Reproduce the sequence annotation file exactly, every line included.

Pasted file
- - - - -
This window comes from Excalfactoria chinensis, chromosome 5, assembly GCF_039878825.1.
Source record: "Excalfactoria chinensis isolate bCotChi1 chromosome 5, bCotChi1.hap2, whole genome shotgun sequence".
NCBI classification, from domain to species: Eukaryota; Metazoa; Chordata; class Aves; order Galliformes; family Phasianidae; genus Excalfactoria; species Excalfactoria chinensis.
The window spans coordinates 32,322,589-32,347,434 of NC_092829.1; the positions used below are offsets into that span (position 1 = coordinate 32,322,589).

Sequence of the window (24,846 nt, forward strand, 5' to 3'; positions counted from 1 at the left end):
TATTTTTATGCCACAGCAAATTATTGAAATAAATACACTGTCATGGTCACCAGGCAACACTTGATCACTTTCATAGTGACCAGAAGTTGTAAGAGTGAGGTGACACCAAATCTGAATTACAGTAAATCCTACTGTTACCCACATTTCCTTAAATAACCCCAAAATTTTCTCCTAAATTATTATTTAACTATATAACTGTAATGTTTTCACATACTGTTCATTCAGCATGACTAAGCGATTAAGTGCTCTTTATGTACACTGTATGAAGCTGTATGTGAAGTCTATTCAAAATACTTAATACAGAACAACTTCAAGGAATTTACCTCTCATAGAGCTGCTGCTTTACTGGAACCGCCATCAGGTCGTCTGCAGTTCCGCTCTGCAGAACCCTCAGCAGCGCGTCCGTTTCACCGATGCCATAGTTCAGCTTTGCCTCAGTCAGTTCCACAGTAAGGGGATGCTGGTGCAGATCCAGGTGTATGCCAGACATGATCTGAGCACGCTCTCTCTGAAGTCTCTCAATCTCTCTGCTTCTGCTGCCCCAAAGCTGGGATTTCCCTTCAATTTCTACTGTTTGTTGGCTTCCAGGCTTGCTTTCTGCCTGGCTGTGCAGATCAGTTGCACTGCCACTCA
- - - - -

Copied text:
This window comes from Excalfactoria chinensis, chromosome 5, assembly GCF_039878825.1.
Source record: "Excalfactoria chinensis isolate bCotChi1 chromosome 5, bCotChi1.hap2, whole genome shotgun sequence".
NCBI classification, from domain to species: Eukaryota; Metazoa; Chordata; class Aves; order Galliformes; family Phasianidae; genus Excalfactoria; species Excalfactoria chinensis.
The window spans coordinates 32,322,589-32,347,434 of NC_092829.1; the positions used below are offsets into that span (position 1 = coordinate 32,322,589).

Sequence of the window (24,846 nt, forward strand, 5' to 3'; positions counted from 1 at the left end):
TATTTTTATGCCACAGCAAATTATTGAAATAAATACACTGTCATGGTCACCAGGCAACACTTGATCACTTTCATAGTGACCAGAAGTTGTAAGAGTGAGGTGACACCAAATCTGAATTACAGTAAATCCTACTGTTACCCACATTTCCTTAAATAACCCCAAAATTTTCTCCTAAATTATTATTTAACTATATAACTGTAATGTTTTCACATACTGTTCATTCAGCATGACTAAGCGATTAAGTGCTCTTTATGTACACTGTATGAAGCTGTATGTGAAGTCTATTCAAAATACTTAATACAGAACAACTTCAAGGAATTTACCTCTCATAGAGCTGCTGCTTTACTGGAACCGCCATCAGGTCGTCTGCAGTTCCGCTCTGCAGAACCCTCAGCAGCGCGTCCGTTTCACCGATGCCATAGTTCAGCTTTGCCTCAGTCAGTTCCACAGTAAGGGGATGCTGGTGCAGATCCAGGTGTATGCCAGACATGATCTGAGCACGCTCTCTCTGAAGTCTCTCAATCTCTCTGCTTCTGCTGCCCCAAAGCTGGGATTTCCCTTCAATTTCTACTGTTTGTTGGCTTCCAGGCTTGCTTTCTGCCTGGCTGTGCAGATCAGTTGCACTGCCACTCA